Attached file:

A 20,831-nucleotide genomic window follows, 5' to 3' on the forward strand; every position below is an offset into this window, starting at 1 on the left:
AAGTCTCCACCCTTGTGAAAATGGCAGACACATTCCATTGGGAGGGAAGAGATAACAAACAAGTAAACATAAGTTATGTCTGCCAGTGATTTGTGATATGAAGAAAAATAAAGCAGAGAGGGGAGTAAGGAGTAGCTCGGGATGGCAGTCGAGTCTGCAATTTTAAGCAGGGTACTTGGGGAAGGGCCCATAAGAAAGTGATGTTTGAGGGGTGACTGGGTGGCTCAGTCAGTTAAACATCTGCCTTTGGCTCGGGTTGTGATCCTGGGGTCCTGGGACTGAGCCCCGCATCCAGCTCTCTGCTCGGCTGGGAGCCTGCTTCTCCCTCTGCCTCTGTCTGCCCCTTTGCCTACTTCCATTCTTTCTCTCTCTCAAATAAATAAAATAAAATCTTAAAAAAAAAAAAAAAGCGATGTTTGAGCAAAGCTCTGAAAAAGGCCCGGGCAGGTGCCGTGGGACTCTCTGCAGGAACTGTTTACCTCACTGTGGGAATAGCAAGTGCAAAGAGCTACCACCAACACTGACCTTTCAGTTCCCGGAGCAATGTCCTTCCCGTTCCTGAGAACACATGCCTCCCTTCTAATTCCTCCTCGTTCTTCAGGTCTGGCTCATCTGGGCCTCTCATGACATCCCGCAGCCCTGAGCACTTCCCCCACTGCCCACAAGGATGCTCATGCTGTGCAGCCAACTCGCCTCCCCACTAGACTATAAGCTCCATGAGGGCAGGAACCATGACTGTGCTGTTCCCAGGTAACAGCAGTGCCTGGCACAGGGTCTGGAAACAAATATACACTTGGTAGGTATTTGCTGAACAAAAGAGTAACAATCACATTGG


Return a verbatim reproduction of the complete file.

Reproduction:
A 20,831-nucleotide genomic window follows, 5' to 3' on the forward strand; every position below is an offset into this window, starting at 1 on the left:
AAGTCTCCACCCTTGTGAAAATGGCAGACACATTCCATTGGGAGGGAAGAGATAACAAACAAGTAAACATAAGTTATGTCTGCCAGTGATTTGTGATATGAAGAAAAATAAAGCAGAGAGGGGAGTAAGGAGTAGCTCGGGATGGCAGTCGAGTCTGCAATTTTAAGCAGGGTACTTGGGGAAGGGCCCATAAGAAAGTGATGTTTGAGGGGTGACTGGGTGGCTCAGTCAGTTAAACATCTGCCTTTGGCTCGGGTTGTGATCCTGGGGTCCTGGGACTGAGCCCCGCATCCAGCTCTCTGCTCGGCTGGGAGCCTGCTTCTCCCTCTGCCTCTGTCTGCCCCTTTGCCTACTTCCATTCTTTCTCTCTCTCAAATAAATAAAATAAAATCTTAAAAAAAAAAAAAAAGCGATGTTTGAGCAAAGCTCTGAAAAAGGCCCGGGCAGGTGCCGTGGGACTCTCTGCAGGAACTGTTTACCTCACTGTGGGAATAGCAAGTGCAAAGAGCTACCACCAACACTGACCTTTCAGTTCCCGGAGCAATGTCCTTCCCGTTCCTGAGAACACATGCCTCCCTTCTAATTCCTCCTCGTTCTTCAGGTCTGGCTCATCTGGGCCTCTCATGACATCCCGCAGCCCTGAGCACTTCCCCCACTGCCCACAAGGATGCTCATGCTGTGCAGCCAACTCGCCTCCCCACTAGACTATAAGCTCCATGAGGGCAGGAACCATGACTGTGCTGTTCCCAGGTAACAGCAGTGCCTGGCACAGGGTCTGGAAACAAATATACACTTGGTAGGTATTTGCTGAACAAAAGAGTAACAATCACATTGG